Encouraging…sort of…

As an artist, I have an anxiety that I think developed somewhere in the seventh grade. I entered a national poetry contest and placed well enough to be published in the book. I didn’t win the grand prize and I was fine with that.

What spiraled me into a jealous rage, however, was the poem that took First Place. It was some ridiculous concoction about how a personified Creativity walked into a cafe wearing fishnets and demanding black coffee. It didn’t even rhyme.

I sputtered in righteous indignation that my brilliant poem had been surpassed by something that was obviously written with the intent of pandering to has-been judges that had never been able to make a living with their art. I developed a deep fear that throughout my life I would not be beaten by those who were better, but by those who were worse and somehow luckier.

It probably goes without saying that my taste in other peoples’ art was not highly developed by the seventh grade. In defense of the winner (and the judges) the poem was probably pretty good. I’ve since learned to appreciate not only other peoples’ art, but other peoples’ opinion of art, even when it differs radically from my own.

This doesn’t mean that I’m not still prone to those fears, however unreasonable. I’ve started to submit my writing for publication and contests, including Writers of the Future. With some of these unresolved issues in tow, I recently picked up a copy of WotF XXIII, fully prepared to scoff at the lucky wretches who had somehow pulled a fast one on the judges.

The first story I read was pretty good. Actually, it was brilliant and well written.

The next story I read was genius.

I’ve since stayed up well past midnight on a couple of occasions, poring over the stories in the anthology with rapt attention and pleasure. I’ve been blown away by the quality of these stories, most of them better than a lot of professional anthology stories I’ve read.

While the contest seems more daunting than ever, I’m also encouraged. I’ve seen good work rewarded. If I’m going to be counted among writers of this caliber, published in WotF or elsewhere, then I’m going to have to stretch myself and I’m going to have to start stretching now.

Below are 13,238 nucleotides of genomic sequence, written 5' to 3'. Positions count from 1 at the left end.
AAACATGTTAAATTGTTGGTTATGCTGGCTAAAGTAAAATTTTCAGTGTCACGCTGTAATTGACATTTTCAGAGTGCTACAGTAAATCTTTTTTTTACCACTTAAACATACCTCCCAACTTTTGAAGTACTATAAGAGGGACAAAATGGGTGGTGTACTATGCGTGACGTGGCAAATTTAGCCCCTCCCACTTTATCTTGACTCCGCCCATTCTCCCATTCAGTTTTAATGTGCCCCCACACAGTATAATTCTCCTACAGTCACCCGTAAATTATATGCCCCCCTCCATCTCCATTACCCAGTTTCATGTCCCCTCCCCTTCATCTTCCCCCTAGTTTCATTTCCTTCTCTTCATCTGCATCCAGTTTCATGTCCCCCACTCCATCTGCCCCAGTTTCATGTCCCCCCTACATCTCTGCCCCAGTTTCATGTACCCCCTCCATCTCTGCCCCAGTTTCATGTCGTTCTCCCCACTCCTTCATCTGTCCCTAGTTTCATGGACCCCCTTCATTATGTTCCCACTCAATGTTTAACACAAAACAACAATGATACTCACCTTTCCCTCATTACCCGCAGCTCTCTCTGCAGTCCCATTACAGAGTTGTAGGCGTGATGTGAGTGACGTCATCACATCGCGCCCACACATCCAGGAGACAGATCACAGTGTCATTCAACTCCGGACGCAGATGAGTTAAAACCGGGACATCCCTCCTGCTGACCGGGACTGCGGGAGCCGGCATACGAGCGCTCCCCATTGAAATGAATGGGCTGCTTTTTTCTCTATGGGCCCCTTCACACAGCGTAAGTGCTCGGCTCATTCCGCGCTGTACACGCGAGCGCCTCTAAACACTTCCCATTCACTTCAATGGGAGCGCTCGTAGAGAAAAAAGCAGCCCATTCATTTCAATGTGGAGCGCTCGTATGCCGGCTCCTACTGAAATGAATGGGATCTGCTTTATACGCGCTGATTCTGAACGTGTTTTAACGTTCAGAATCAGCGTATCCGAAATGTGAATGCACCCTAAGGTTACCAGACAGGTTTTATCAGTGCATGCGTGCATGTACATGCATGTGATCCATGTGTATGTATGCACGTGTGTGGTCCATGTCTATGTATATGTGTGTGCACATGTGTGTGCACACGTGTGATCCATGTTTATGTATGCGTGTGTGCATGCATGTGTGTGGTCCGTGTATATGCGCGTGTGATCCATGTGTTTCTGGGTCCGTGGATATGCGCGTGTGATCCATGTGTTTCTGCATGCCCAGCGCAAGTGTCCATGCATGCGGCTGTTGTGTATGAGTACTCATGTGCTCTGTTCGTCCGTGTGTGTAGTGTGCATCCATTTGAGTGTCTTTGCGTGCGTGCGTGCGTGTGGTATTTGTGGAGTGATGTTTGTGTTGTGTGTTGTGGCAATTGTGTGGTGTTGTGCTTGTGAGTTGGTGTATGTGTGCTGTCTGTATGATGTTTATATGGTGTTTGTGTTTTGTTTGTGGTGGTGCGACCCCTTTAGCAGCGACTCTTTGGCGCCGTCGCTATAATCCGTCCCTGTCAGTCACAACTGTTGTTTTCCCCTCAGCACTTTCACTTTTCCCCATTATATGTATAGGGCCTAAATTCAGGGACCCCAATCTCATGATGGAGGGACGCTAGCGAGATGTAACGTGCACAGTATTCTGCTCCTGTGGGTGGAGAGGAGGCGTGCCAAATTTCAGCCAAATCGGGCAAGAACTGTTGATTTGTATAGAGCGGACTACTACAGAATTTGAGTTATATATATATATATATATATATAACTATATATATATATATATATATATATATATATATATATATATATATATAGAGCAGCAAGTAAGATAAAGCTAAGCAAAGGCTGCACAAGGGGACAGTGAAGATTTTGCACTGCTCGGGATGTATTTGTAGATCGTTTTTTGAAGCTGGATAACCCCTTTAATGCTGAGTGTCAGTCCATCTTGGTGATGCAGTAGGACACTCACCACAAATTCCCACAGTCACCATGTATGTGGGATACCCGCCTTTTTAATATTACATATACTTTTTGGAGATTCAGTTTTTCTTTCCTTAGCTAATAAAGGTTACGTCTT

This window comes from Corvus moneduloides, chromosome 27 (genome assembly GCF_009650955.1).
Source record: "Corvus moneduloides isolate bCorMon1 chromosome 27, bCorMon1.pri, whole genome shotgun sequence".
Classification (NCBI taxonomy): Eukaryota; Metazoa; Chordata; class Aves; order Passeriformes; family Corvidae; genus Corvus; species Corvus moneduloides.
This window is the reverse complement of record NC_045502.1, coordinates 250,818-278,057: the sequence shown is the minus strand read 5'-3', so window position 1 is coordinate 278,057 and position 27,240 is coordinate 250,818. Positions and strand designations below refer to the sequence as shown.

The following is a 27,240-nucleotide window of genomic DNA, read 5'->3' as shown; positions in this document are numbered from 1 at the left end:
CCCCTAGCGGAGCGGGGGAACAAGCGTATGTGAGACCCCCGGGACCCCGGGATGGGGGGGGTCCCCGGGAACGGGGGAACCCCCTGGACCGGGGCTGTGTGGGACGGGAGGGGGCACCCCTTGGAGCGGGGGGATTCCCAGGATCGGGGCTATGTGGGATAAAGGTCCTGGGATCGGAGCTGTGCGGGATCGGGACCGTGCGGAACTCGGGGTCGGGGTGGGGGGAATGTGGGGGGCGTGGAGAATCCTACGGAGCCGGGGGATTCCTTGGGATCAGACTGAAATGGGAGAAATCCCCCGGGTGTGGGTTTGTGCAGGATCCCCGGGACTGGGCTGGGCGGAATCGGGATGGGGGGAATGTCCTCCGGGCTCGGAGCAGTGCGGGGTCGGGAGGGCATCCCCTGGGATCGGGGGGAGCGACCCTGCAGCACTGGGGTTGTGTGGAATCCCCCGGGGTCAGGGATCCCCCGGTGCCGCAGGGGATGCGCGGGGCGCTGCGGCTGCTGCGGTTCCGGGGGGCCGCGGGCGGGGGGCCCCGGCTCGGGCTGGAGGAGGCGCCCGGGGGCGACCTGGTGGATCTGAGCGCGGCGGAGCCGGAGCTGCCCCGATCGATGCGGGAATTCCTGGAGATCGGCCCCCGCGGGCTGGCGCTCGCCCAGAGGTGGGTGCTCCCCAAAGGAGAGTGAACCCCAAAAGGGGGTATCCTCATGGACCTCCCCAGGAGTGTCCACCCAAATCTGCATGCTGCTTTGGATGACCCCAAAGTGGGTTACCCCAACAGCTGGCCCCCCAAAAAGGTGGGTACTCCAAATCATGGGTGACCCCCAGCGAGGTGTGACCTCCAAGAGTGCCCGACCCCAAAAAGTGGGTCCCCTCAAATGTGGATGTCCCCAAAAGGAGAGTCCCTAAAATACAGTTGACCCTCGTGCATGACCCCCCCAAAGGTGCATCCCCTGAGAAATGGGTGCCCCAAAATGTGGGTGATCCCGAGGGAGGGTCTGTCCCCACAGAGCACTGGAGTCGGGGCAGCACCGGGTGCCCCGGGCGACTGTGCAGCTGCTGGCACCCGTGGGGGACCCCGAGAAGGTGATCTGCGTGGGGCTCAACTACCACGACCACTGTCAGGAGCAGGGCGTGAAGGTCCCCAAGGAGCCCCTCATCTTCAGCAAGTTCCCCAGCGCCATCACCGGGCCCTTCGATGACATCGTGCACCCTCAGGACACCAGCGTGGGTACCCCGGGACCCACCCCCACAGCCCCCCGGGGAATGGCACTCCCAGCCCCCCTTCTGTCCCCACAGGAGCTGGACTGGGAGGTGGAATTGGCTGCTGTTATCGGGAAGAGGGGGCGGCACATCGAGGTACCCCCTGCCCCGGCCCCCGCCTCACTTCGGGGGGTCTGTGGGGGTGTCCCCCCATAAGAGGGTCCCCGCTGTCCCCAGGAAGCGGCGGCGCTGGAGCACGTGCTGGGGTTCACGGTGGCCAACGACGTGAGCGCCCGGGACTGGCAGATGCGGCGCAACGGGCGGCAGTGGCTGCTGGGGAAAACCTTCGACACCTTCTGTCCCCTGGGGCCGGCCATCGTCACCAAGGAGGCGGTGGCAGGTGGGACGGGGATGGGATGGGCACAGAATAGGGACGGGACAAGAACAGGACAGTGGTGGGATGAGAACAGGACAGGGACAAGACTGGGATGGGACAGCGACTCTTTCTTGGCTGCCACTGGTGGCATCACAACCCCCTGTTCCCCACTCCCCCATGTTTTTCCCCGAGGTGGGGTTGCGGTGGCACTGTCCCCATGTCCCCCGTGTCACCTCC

Story submitted to Machine of Death II

I heard about Machine of Death II from a friend in my writing group, the COWRDS. At first, the premise didn’t really catch me. All the stories were to include a machine that took a blood sample and accurately told people how they were going to die. Not a shared universe, just a shared premise.

I checked out the website anyway and I was impressed with how the editors wanted to handle it. They had already produced one Machine of Death anthology and it was well respected in the community. Their plans for the second were almost identical to the first, but with an aim to not repeat any stories or ideas.

Look at their excellent website for a more complete list of what they were looking for, but the basic gist of their attitude that I found compelling was this: We’re not a bunch of twelve-year-olds looking for a bunch of decapitation stories. These stories about death should also be about life, and about how knowing your death can change the way you live.

Their sane was of approaching such a daring topic struck a chord with me and I decided to enter. The other exciting thing about the anthology is that it’s going to be printed in hardback. It seems like most other spec fic anthologies are invitation only so a new writer should probably jump at the chance to be included.

I’ll hear back in October if they liked my story enough to include it.